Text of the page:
Tag Archives: Ray Kurzweil

The serpent’s temptation: Google executive says with robot implants in our brains, we will be like gods

Genesis 3:204

And the woman said to the serpent, “We may eat the fruit of the trees of the garden; but of the fruit of the tree which is in the midst of the garden, God has said, ‘You shall not eat it, nor shall you touch it, lest you die.’” Then the serpent said to the woman, “You will not surely die. For God knows that in the day you eat of it your eyes will be opened, and you will be like God….”

And you will be like God.

That’s the same promise Google’s director of engineering, Ray Kurzweil, recently made at Singularity University when, in a few years, nano and miniature robots are implanted into human brains.

Ray Kurzweil

Chris Matyszczyk writes for CNet Magazine, Oct. 1, 2015:

I suspect a few of you are looking forward to being robots….

What kind of robots will we be? Happily, I can provide an answer. For living inside my head all day have been the words of Google’s director of engineering, Ray Kurzweil.

For more than a curt while, he’s been keen on humans going over to the bright side. He’s predicted that humans will be hybrid robots by 2030…. [in 15 years!]

Kurzweil has a truly, madly, deeply optimistic view of who we will be when nanobots are implanted into our brains so we can expand our intelligence by directly tapping into the Internet.

This is such a relief. I had feared that when a robot was implanted into my brain, my head would hurt. I was afraid that I wouldn’t be quite in touch with my feelings, as I wouldn’t be sure if they were real or just the promptings of my inner robot.

Kurzweil, though, has reassured me. Speaking recently at Singularity University, where he is a member of the faculty, he explained that my brain will develop in the same way my smartphone has.

“We’re going to add additional levels of abstraction,” he said, “and create more-profound means of expression.”

More profound than Twitter? Is that possible?

Kurzweil continued: “We’re going to be more musical. We’re going to be funnier. We’re going to be better at expressing loving sentiment.”

Because robots are renowned for their musicality, their sense of humor and their essential loving qualities. Especially in Hollywood movies.

Kurzweil insists, though, that this is the next natural phase of our existence.

Evolution creates structures and patterns that over time are more complicated, more knowledgeable, more intelligent, more creative, more capable of expressing higher sentiments like being loving,” he said. “So it’s moving in the direction that God has been described as having — these qualities without limit.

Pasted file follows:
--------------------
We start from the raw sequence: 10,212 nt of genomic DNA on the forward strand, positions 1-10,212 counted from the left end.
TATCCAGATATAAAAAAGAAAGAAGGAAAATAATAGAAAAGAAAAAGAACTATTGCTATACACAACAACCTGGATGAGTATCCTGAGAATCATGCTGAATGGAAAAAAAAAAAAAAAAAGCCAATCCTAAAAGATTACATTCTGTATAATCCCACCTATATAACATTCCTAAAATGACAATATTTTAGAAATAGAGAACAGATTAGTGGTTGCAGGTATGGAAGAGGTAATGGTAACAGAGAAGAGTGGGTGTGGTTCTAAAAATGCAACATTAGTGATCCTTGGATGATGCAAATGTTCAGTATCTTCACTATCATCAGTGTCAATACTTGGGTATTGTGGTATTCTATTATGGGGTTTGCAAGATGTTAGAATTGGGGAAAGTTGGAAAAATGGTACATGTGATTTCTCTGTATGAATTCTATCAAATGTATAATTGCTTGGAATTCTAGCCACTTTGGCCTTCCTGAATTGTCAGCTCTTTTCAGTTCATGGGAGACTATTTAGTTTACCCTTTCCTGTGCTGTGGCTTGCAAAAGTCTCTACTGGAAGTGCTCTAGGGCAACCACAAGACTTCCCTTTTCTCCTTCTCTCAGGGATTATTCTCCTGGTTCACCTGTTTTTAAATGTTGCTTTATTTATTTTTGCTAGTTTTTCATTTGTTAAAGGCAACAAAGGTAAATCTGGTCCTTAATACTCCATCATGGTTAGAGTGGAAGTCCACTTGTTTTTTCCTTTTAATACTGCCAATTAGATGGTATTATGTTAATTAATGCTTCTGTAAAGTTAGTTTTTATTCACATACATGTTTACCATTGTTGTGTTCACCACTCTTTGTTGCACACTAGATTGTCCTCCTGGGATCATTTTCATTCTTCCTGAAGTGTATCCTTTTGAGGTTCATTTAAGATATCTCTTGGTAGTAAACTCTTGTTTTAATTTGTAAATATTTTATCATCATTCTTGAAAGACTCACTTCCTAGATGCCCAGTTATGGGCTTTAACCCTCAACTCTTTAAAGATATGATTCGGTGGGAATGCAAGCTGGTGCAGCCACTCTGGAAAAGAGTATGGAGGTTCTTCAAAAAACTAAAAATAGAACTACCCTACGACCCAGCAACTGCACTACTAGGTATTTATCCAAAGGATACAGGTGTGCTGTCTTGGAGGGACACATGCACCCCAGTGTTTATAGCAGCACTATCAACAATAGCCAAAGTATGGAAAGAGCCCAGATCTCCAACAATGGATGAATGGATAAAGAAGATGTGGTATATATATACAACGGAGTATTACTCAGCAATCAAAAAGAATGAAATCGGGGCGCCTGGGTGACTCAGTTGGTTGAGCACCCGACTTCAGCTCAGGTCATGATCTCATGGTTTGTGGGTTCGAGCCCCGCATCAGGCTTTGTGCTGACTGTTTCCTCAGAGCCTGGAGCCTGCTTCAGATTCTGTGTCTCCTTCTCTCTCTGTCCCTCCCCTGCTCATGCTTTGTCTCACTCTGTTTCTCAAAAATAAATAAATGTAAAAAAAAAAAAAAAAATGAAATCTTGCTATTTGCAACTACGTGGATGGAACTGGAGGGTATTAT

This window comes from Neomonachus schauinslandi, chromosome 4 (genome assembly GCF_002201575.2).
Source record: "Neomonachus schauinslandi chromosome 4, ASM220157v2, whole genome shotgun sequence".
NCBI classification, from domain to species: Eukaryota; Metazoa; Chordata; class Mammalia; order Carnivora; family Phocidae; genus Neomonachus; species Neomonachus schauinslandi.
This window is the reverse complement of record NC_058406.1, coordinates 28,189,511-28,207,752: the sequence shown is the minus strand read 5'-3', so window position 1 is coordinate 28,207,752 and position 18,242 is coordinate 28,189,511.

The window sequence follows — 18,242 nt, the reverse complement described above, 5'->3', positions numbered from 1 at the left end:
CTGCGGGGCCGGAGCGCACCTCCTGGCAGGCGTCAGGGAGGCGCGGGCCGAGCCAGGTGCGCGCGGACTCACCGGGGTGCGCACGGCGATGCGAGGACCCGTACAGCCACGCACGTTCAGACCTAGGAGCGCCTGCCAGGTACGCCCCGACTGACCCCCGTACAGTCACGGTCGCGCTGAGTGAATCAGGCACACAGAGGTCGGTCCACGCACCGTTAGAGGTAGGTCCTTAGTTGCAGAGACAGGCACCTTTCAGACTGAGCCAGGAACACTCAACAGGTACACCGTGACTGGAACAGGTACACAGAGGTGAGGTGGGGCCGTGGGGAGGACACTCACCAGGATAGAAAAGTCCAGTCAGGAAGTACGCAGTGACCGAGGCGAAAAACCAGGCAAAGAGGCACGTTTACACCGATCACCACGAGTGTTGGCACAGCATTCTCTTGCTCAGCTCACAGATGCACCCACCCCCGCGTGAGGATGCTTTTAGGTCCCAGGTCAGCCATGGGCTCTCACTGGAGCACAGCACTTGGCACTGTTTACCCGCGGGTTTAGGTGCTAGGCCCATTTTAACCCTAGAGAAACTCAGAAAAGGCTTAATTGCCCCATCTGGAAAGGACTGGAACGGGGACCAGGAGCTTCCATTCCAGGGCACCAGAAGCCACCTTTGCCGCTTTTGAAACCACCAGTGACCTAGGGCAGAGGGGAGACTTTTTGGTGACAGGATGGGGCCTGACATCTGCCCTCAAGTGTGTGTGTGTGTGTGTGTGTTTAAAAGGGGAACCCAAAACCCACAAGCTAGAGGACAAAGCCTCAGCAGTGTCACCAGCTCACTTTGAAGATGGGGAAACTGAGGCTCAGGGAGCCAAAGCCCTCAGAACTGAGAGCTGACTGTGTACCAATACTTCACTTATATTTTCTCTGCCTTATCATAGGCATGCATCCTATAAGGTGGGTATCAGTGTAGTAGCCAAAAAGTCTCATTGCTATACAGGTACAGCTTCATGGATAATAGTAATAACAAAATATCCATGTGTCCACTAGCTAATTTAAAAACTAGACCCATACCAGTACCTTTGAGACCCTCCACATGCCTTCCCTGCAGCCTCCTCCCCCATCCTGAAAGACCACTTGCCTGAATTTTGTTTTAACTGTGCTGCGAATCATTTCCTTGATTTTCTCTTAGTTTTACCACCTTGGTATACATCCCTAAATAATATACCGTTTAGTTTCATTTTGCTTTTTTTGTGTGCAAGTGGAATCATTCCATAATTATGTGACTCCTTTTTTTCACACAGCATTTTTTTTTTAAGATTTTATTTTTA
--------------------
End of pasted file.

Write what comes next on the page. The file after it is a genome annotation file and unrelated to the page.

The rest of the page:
Yes, we are becoming gods.

Evolution is a spiritual process and makes us more godlike,” was Kurzweil’s conclusion.

There’s something so uplifting, yet so splendidly egocentric in suggesting that man will soon be God, thanks to artificial intelligence. The mere fact that this intelligence is artificial might be a clue as to its potential limitations.

Moreover, I rather think of us as a dangerous species: Primitive, yet believing we’re so very clever.

There are so many fundamental things with which we struggle. Here we are, though, believing that we’ll be godlike in a few years’ time.

Lord, help us.

Indeed, with no substantial improvement of our morals and ethics, a more powerful godlike human species is a frightening thought.

We’ll be like the powerful but grievously flawed gods and goddesses of the mythic Greek pantheon — petty, petulant, selfish, jealous, lustful, vengeful, and murderous, unconstrained by notions of morality and the common good.

Just think of George Soros as a human-robot hybrid who can live forever . . . .

Wikipedia describes Ray Kurzweil, 67, as a secular Jew, an agnostic, and “a public advocate for the futurist and transhumanist movements.” Determined to live longer, Kurzweil only recently cut down the number of supplement pills he takes each day from 250 to 150. He says in the future, everyone will live forever. A member of the Alcor Life Extension Foundation cryonics company, Kurzweil has instructed that should he die, his body will be perfused with cryoprotectants, vitrified in liquid nitrogen, and stored at an Alcor facility in the hope that future medical technology will be able to repair his tissues and revive him.